Celebrating Repentance

[ 12 ] Comments

by Paul

(cc) Ian Sane

One of the themes of this past conference washed over me like a waterfall. It seemed talk after talk, session after session preached the beauty of repentance.

Not the “Repent of the evil you are doing!” repentance, but the “Repentance is part of our regular process as Latter-day Saints” repentance.
Not the “Love others who are repenting” repentance, but the “You, repent; it’s ok; really” repentance.

  • Elder Cook’s re-asking of Alma’s question, “Can ye feel so now?” suggests the possibility of repentance.  In fact, he said repentance is the only panacea for the world’s problems.  He reminded us what Elder Packer has repeatedly taught: through repentance we can overcome all sin.
  • Sister Dibb also reminded us that we all sin, and that we all can be clean again.  I did not hear her say we all sin except lifelong members who serve on general boards or in high callings in the church.  Or we all sin but those who go to the temple every week.  We all sin.  And we can all repent.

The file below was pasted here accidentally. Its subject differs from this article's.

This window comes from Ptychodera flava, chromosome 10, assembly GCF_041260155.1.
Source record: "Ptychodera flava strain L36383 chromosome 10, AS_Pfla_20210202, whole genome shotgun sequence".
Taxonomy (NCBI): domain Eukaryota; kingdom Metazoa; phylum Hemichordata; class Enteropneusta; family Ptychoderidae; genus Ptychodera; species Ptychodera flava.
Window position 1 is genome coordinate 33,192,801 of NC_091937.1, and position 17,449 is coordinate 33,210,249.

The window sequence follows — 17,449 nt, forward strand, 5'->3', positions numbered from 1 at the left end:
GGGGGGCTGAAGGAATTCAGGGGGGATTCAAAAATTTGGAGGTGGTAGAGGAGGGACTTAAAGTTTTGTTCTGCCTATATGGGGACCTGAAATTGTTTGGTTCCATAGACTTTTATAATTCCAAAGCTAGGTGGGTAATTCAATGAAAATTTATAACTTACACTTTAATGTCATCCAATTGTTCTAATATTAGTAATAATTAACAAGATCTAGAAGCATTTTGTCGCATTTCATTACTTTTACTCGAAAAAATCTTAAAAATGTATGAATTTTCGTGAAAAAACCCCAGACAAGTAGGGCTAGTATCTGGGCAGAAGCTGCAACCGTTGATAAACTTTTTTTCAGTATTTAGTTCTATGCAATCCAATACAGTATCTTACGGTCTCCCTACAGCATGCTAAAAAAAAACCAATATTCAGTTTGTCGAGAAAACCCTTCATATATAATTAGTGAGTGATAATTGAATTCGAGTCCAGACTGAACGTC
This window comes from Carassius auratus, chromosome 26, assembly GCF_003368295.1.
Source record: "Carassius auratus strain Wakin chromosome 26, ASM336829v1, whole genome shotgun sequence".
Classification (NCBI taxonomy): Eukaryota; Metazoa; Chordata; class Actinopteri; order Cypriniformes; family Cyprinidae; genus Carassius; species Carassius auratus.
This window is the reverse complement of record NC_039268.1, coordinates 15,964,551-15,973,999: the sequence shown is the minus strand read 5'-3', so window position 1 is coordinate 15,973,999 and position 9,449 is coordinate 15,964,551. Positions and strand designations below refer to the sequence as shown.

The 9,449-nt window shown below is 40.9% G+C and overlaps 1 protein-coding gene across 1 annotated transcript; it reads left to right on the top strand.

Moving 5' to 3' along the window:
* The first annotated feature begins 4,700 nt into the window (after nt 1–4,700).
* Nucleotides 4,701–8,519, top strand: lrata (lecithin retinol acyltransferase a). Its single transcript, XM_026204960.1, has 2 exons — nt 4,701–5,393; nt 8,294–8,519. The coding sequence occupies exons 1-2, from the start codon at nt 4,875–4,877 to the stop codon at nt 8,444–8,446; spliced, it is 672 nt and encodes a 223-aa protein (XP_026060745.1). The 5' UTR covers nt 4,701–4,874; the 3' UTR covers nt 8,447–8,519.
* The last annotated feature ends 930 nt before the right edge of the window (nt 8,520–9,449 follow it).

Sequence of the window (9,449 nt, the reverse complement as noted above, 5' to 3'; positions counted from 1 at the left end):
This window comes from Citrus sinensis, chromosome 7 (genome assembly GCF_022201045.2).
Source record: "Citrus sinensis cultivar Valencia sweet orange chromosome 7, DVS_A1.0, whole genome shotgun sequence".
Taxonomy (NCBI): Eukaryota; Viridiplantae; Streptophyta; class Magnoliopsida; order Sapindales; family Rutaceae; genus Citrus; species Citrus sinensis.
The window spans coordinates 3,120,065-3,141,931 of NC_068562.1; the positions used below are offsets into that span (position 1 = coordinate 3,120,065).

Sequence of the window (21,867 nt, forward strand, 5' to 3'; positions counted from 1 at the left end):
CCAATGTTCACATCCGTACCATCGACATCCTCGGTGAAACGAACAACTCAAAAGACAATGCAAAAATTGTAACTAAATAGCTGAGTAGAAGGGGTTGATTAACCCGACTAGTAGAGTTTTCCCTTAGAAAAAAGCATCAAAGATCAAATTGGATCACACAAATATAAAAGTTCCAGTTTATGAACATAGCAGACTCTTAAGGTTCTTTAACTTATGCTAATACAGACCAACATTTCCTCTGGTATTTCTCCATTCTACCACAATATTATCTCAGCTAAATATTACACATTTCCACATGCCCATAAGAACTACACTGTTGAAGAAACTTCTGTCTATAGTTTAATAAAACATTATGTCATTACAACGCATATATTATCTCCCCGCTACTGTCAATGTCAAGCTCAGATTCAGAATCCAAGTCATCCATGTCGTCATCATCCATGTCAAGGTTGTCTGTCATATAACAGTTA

• President Monson spoke beautifully in the Priesthood session about the reality that people can change.  Both he and President Eyring taught us to look at people not as they are but as they could become.  Elder Uchtdorf taught that the blessings of the priesthood are available even if we stumble on our way, because we can repent.
  • Elder Clarke spoke about the blessing of the sacrament, and one of the blessings that he outlined was the opportunity to feel forgiven, if we had repented.  We can do that every week (well, except for General Conference weekend, I suppose).
  • Elder Bednar spoke of the role of repentance in our becoming truly converted – after believing and exercising faith in Jesus Christ, we will repent.